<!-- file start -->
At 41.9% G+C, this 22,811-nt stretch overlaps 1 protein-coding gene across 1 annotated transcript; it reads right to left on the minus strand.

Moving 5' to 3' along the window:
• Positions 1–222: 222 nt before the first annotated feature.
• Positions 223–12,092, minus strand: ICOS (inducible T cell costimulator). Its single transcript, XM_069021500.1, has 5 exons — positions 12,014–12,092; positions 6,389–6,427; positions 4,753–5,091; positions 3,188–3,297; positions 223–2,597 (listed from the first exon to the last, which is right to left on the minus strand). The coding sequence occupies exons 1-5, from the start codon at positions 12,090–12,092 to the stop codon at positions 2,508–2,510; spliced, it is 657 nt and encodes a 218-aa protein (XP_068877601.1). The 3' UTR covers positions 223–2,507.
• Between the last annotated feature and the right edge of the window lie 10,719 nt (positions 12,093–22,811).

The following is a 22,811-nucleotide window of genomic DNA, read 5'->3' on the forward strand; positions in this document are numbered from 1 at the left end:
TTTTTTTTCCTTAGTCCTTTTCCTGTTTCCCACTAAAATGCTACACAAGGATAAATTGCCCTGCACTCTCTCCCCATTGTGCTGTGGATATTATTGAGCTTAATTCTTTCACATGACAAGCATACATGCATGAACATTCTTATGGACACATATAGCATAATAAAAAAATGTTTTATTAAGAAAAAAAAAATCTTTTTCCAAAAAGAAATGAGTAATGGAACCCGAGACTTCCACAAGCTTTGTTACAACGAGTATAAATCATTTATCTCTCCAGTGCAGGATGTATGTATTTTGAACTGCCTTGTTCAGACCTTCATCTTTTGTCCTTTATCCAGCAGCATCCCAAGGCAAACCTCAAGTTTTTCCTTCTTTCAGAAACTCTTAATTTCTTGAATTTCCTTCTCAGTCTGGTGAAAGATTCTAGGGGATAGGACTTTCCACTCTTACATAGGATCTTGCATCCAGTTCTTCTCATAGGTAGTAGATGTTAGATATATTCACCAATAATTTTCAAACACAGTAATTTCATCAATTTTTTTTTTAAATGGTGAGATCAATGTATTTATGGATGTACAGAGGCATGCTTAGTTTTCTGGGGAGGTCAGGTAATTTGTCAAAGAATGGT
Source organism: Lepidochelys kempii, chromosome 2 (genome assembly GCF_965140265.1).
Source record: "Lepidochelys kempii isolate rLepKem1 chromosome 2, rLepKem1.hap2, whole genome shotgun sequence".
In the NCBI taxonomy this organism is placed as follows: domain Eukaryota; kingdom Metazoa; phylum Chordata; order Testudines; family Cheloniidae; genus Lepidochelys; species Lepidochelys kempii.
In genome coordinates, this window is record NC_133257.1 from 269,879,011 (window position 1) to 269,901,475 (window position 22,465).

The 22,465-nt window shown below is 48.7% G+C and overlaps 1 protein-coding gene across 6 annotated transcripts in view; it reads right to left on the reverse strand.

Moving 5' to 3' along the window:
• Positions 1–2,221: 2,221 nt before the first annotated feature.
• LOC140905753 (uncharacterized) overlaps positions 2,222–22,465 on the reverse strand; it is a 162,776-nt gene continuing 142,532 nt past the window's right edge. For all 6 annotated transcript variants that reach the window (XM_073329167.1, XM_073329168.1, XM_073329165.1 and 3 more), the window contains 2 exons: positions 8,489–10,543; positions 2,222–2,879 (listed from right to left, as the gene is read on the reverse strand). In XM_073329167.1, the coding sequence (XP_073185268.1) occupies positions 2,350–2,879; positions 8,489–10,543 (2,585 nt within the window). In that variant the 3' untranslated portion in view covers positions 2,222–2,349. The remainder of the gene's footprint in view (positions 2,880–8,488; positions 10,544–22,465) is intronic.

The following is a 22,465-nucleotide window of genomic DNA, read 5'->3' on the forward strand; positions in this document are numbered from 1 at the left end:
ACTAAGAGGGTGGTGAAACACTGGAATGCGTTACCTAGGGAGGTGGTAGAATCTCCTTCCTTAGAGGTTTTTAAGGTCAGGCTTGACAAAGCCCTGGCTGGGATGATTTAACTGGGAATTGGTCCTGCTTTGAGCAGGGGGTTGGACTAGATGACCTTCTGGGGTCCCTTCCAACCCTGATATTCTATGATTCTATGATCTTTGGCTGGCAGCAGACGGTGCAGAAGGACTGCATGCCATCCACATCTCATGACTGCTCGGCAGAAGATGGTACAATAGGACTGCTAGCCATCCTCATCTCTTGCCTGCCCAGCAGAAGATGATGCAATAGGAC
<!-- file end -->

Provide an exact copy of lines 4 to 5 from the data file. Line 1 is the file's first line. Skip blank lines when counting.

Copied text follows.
• Positions 223–12,092, minus strand: ICOS (inducible T cell costimulator). Its single transcript, XM_069021500.1, has 5 exons — positions 12,014–12,092; positions 6,389–6,427; positions 4,753–5,091; positions 3,188–3,297; positions 223–2,597 (listed from the first exon to the last, which is right to left on the minus strand). The coding sequence occupies exons 1-5, from the start codon at positions 12,090–12,092 to the stop codon at positions 2,508–2,510; spliced, it is 657 nt and encodes a 218-aa protein (XP_068877601.1). The 3' UTR covers positions 223–2,507.
• Between the last annotated feature and the right edge of the window lie 10,719 nt (positions 12,093–22,811).